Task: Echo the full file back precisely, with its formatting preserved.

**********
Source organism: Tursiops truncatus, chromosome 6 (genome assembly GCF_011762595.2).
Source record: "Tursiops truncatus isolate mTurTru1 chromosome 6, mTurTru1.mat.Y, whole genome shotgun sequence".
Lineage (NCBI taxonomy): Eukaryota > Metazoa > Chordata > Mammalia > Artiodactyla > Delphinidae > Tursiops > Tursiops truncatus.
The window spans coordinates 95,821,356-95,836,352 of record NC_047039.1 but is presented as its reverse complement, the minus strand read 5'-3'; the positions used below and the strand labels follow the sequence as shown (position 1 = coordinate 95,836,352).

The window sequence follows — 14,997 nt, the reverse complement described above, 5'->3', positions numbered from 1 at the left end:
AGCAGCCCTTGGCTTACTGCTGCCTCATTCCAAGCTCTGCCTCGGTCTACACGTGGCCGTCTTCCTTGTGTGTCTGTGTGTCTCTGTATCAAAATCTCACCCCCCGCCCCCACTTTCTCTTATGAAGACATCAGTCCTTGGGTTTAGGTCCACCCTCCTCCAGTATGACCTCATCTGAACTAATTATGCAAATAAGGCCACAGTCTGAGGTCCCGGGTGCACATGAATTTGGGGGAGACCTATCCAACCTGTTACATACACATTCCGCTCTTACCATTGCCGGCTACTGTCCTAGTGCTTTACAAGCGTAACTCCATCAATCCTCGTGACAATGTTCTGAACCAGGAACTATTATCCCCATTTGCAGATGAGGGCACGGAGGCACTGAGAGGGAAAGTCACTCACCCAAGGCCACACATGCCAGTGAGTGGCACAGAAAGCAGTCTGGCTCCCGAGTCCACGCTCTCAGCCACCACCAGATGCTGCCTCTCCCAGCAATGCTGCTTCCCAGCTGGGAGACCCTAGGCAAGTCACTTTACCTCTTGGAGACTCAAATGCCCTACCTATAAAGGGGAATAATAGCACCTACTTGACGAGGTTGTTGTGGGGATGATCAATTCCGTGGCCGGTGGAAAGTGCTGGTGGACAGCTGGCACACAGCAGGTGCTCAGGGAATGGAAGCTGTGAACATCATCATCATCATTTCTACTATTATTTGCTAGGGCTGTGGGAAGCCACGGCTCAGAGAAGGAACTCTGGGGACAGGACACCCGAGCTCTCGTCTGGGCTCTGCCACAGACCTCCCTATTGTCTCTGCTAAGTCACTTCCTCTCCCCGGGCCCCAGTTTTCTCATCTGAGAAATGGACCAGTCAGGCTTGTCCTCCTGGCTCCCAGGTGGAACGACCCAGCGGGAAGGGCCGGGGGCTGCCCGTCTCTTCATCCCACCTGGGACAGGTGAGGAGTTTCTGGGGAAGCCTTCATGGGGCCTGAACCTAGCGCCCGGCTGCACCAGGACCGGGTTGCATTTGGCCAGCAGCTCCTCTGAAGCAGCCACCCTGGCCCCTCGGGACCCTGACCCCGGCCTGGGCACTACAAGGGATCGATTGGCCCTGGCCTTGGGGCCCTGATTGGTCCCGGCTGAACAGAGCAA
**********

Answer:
Source organism: Tursiops truncatus, chromosome 6 (genome assembly GCF_011762595.2).
Source record: "Tursiops truncatus isolate mTurTru1 chromosome 6, mTurTru1.mat.Y, whole genome shotgun sequence".
Lineage (NCBI taxonomy): Eukaryota > Metazoa > Chordata > Mammalia > Artiodactyla > Delphinidae > Tursiops > Tursiops truncatus.
The window spans coordinates 95,821,356-95,836,352 of record NC_047039.1 but is presented as its reverse complement, the minus strand read 5'-3'; the positions used below and the strand labels follow the sequence as shown (position 1 = coordinate 95,836,352).

The window sequence follows — 14,997 nt, the reverse complement described above, 5'->3', positions numbered from 1 at the left end:
AGCAGCCCTTGGCTTACTGCTGCCTCATTCCAAGCTCTGCCTCGGTCTACACGTGGCCGTCTTCCTTGTGTGTCTGTGTGTCTCTGTATCAAAATCTCACCCCCCGCCCCCACTTTCTCTTATGAAGACATCAGTCCTTGGGTTTAGGTCCACCCTCCTCCAGTATGACCTCATCTGAACTAATTATGCAAATAAGGCCACAGTCTGAGGTCCCGGGTGCACATGAATTTGGGGGAGACCTATCCAACCTGTTACATACACATTCCGCTCTTACCATTGCCGGCTACTGTCCTAGTGCTTTACAAGCGTAACTCCATCAATCCTCGTGACAATGTTCTGAACCAGGAACTATTATCCCCATTTGCAGATGAGGGCACGGAGGCACTGAGAGGGAAAGTCACTCACCCAAGGCCACACATGCCAGTGAGTGGCACAGAAAGCAGTCTGGCTCCCGAGTCCACGCTCTCAGCCACCACCAGATGCTGCCTCTCCCAGCAATGCTGCTTCCCAGCTGGGAGACCCTAGGCAAGTCACTTTACCTCTTGGAGACTCAAATGCCCTACCTATAAAGGGGAATAATAGCACCTACTTGACGAGGTTGTTGTGGGGATGATCAATTCCGTGGCCGGTGGAAAGTGCTGGTGGACAGCTGGCACACAGCAGGTGCTCAGGGAATGGAAGCTGTGAACATCATCATCATCATTTCTACTATTATTTGCTAGGGCTGTGGGAAGCCACGGCTCAGAGAAGGAACTCTGGGGACAGGACACCCGAGCTCTCGTCTGGGCTCTGCCACAGACCTCCCTATTGTCTCTGCTAAGTCACTTCCTCTCCCCGGGCCCCAGTTTTCTCATCTGAGAAATGGACCAGTCAGGCTTGTCCTCCTGGCTCCCAGGTGGAACGACCCAGCGGGAAGGGCCGGGGGCTGCCCGTCTCTTCATCCCACCTGGGACAGGTGAGGAGTTTCTGGGGAAGCCTTCATGGGGCCTGAACCTAGCGCCCGGCTGCACCAGGACCGGGTTGCATTTGGCCAGCAGCTCCTCTGAAGCAGCCACCCTGGCCCCTCGGGACCCTGACCCCGGCCTGGGCACTACAAGGGATCGATTGGCCCTGGCCTTGGGGCCCTGATTGGTCCCGGCTGAACAGAGCAA